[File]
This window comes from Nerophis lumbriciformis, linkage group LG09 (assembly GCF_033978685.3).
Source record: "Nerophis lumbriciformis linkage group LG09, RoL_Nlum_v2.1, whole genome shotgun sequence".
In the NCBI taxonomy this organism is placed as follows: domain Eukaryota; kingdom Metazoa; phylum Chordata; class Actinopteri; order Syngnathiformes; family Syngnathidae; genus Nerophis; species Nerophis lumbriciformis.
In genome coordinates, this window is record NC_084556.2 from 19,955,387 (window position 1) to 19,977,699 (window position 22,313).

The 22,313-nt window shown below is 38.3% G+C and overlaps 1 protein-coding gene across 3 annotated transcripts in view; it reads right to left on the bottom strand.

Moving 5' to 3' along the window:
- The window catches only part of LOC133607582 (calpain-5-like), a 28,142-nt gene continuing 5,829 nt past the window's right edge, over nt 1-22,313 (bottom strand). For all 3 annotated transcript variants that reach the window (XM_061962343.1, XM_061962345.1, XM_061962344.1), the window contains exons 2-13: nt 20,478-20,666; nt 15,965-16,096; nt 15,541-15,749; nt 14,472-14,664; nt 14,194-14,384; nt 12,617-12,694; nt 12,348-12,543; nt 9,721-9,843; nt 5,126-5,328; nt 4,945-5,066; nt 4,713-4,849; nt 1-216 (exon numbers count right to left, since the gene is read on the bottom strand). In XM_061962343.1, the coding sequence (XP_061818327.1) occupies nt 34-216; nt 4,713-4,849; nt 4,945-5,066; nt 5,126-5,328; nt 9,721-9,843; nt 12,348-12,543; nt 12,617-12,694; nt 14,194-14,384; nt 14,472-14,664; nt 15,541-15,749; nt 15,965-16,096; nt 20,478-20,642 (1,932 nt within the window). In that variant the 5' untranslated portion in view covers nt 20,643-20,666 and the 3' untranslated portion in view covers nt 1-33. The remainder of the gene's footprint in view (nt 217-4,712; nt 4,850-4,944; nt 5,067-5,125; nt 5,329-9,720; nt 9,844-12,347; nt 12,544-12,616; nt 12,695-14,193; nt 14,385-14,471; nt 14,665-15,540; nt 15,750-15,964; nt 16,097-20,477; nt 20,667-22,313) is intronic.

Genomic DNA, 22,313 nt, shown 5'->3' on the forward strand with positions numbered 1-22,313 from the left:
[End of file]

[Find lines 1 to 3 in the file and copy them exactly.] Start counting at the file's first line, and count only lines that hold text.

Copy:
This window comes from Nerophis lumbriciformis, linkage group LG09 (assembly GCF_033978685.3).
Source record: "Nerophis lumbriciformis linkage group LG09, RoL_Nlum_v2.1, whole genome shotgun sequence".
In the NCBI taxonomy this organism is placed as follows: domain Eukaryota; kingdom Metazoa; phylum Chordata; class Actinopteri; order Syngnathiformes; family Syngnathidae; genus Nerophis; species Nerophis lumbriciformis.